Buyer Beware: Pick Your Lenders Wisely
A struggling economy and changes in lending practices during recent years made it difficult for many business owners and companies to qualify for traditional bank loans or equity lines of credit. The good news is times are changing. While, the days of securing money easily may never return, banks are beginning to ease up as the economy recovers. In other words, if you are in need of an infusion of cash, all may not be lost. In fact, you are not necessarily at the mercy of the banks. You have more power than you may think when it comes to finding and selecting a lender.
A strong relationship with the banks or lenders you work with is invaluable to the long term success of your business. But just like any other relationship, you need to make sure it is a good match before agreeing to play or work together. Do your homework. Conduct interviews. Check references. Listen to your gut.Then, choose wisely and structure things carefully.
Remember that this is your business and livelihood, and while it may not always feel like it, you are in the driver’s seat. As the driver, keep in mind a few rules and guidelines to live by:
Communication is key
Know your lender better than your spouse. Just like a marriage, the lines of communication are key. You lender can, and will, help you out of a tough situation if you communicate. Once you stop communicating, a lender is likely to become defensive and you lose any chance of working out of a bad cash flow situation.
Understand the type of loan you need
Keep in mind that needs are different than wants. You may want a $1 million dollar line of credit, but it may not be what you need. Don’t take on more debt than your business can handle.
Match long-term debt with long-term assets. This means don’t buy a piece of equipment or real estate with a line of credit. These are long term assets and should be funded with a long term loan. If you use your line of credit (i.e., short term working capital) inefficiently you won’t have available funds to meet payroll or vendor commitments.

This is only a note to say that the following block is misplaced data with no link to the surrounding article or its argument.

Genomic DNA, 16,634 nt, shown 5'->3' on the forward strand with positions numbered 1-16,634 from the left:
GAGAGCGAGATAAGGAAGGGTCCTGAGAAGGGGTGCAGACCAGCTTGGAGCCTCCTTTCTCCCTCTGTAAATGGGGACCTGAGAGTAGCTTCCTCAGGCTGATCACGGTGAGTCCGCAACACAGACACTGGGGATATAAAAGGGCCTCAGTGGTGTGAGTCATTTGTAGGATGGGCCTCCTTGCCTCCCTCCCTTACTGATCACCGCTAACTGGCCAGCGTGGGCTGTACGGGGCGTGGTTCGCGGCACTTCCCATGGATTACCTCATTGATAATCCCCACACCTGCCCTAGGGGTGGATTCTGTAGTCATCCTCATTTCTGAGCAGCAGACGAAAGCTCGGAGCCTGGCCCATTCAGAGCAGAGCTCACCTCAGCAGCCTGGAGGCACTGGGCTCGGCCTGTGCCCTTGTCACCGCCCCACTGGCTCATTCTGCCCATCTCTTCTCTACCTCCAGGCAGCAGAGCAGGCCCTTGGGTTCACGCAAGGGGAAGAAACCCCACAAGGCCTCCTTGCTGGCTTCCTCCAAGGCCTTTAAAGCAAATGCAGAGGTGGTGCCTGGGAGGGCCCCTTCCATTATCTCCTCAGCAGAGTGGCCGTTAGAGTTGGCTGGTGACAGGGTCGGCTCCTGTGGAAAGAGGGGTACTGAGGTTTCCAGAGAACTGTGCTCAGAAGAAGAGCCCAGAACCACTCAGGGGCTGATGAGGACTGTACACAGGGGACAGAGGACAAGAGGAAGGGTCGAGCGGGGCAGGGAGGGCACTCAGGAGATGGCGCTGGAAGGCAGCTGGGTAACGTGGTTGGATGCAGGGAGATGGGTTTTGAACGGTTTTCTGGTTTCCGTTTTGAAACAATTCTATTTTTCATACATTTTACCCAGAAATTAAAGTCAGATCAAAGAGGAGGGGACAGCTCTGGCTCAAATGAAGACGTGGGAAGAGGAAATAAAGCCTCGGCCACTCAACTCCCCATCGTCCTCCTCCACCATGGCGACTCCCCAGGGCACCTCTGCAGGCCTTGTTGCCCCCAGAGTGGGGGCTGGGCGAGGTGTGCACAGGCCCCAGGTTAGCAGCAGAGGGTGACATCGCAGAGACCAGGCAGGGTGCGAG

Don’t put all your loans in one place
If you have more than one loan with a lender, chances are the loan docs have cross default language. Cross default means a lender will tie your loans together. Cross default is a provision in a loan agreement or other debt obligation stating that the borrower defaults if he/she goes into default on any other obligation. For example, a cross-default provision may state that a person defaults on his car lease if he defaults on his mortgage. This provision exists to protect the lender.
Your job is to protect yourself. Do this by planning smartly. If you have a line of credit at one lender, then make sure to secure a real estate loan at another.
Getting cash to grow your business is like driving down the road. You control the car but you have to make wise decisions to make it to your destination. There will be lots of bumps in the road and you don’t always know what is lying ahead but if you navigate correctly then you arrive safely. Pick your finance partners wisely and navigate the road with your lender as carefully as you would a winding road down the California coast line. Enjoy the ride!
[stextbox id=”grey”]Robyn Barrett is founder and managing member of Factors Southwest LLC, specializing in factoring financing for small to mid-size companies. For more information, visit www.factors-southwest.com.[/stextbox]